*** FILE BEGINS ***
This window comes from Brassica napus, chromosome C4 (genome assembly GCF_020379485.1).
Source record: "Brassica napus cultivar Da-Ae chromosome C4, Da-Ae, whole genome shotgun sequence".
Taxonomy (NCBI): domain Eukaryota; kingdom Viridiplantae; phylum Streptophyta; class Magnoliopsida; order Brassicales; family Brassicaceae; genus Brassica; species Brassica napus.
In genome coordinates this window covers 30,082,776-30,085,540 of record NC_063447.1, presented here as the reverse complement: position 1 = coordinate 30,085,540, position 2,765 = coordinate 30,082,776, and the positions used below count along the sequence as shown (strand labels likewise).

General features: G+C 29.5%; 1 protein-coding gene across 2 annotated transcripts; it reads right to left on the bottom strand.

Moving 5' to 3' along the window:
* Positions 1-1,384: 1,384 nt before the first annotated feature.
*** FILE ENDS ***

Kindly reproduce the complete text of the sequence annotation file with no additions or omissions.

This window comes from Brassica napus, chromosome C4 (genome assembly GCF_020379485.1).
Source record: "Brassica napus cultivar Da-Ae chromosome C4, Da-Ae, whole genome shotgun sequence".
Taxonomy (NCBI): domain Eukaryota; kingdom Viridiplantae; phylum Streptophyta; class Magnoliopsida; order Brassicales; family Brassicaceae; genus Brassica; species Brassica napus.
In genome coordinates this window covers 30,082,776-30,085,540 of record NC_063447.1, presented here as the reverse complement: position 1 = coordinate 30,085,540, position 2,765 = coordinate 30,082,776, and the positions used below count along the sequence as shown (strand labels likewise).

General features: G+C 29.5%; 1 protein-coding gene across 2 annotated transcripts; it reads right to left on the bottom strand.

Moving 5' to 3' along the window:
* Positions 1-1,384: 1,384 nt before the first annotated feature.